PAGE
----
“Giving everybody $1,000 benefits some schools more than other schools … It also opens the door, I think, for a legislative grant system that we continually hear complaints about and [that] abuses occur with,” he said.

Ultimately, a vote to put a total of $48,500 – the funding left from the Republican amendments after the salary adjustments and other amendments – under the council’s control was approved on a 6-3 vote, with Vargas voting in favor.

Action to provide specific direction and use for the funding – be it the stated priorities of PTO funding and livestreaming support or other areas – will be needed at a later date.

Favicchio noted the funding will not actually be available until the start of the new fiscal year on July 1.

“It’s just an appropriation, puts it in our budget … we have time to decide what we do with it,” he said.

On the Democratic side, Stycos offered amendments in three batches – a set of proposals focused on “transparency,” a group of recommended changes in the capital budget and several line-item adjustments.

In terms of transparency amendments, the council unanimously backed the inclusion of new line items under the Municipal Court section of the budget to break out revenue from traffic fines, building code fines and other fines. Another proposal, which sought to include the Cranston Veterans Memorial Ice Rink as a new group in the budget, failed on a 5-4 party-line vote.

Several of Stycos’ amendments regarding line-item adjustments failed or had been rendered moot by earlier Republican amendments. Three proposals that sought to increase revenue lines with the intention of later raises fees – specifically mooring fees, fireworks sales licensing fees and gas/petroleum permit fees – were all unsuccessful.

The council did approve the use of approximately $39,000 from a “budget stabilization account” – which was described as a leftover from the city’s financial difficulties several years ago – for use toward the Democratic priorities.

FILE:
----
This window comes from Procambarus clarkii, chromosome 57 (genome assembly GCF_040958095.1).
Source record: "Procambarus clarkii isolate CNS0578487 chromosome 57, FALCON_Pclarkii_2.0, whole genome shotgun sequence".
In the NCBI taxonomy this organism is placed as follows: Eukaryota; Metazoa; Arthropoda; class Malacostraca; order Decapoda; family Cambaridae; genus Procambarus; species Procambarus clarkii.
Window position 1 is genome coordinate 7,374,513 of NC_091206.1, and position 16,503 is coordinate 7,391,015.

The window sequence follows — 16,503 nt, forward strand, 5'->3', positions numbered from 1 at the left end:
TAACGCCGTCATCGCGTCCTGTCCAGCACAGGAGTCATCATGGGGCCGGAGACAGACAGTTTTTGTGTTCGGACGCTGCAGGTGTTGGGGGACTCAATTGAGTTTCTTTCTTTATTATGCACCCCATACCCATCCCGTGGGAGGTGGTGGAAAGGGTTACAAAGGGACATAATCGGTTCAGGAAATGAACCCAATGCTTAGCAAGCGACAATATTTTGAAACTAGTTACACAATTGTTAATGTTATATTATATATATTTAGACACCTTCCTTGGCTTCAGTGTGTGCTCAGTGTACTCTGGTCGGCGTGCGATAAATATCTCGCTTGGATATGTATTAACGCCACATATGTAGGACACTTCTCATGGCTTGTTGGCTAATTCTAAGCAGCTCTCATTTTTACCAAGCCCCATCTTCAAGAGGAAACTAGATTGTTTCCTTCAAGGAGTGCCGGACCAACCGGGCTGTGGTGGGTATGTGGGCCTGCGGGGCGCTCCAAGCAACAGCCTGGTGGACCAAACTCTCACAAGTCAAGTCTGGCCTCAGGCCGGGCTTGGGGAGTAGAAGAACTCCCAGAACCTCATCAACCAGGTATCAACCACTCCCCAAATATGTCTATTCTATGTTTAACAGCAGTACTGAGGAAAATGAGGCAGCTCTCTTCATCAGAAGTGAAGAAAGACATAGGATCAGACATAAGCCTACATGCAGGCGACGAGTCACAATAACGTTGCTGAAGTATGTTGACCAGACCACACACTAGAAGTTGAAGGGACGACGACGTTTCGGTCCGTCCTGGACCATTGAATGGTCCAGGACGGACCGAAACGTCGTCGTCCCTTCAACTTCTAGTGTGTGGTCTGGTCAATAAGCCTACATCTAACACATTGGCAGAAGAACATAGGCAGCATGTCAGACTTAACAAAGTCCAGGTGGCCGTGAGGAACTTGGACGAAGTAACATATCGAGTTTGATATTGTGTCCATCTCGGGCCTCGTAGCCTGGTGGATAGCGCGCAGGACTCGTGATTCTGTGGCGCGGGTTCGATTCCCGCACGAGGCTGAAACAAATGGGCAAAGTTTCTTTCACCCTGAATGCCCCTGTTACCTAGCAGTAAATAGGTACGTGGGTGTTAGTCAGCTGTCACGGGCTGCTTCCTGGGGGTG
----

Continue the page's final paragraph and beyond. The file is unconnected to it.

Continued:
Stycos said the $10,000 ultimately directed toward CCAP’s rental assistance program would help local families avoid homelessness.

Joanne McGunagle, CCAP’s president and CEO, said the program is designed to assist households facing a major disruption in income due to a death, illness or other significant event. She said the program provides one-time assistance and requires families to demonstrate financial sustainability going forward.

Support for the CCAP funding was unanimous, while the final vote to direct roughly $45,000 in additional funding to the school district was 8-1, with Favicchio opposed.

“The only group we haven't given anything back to are the taxpayers,” he said, later adding: “I think we’ve taken pretty good care of the schools this year … I just think we should give something back to the taxpayers.”

“We're giving them a good school system,” Stycos replied.

Farina said he would have been open to providing taxpayer relief, but that the amount of funding available would not have equated to even 1 cent off the tax rate.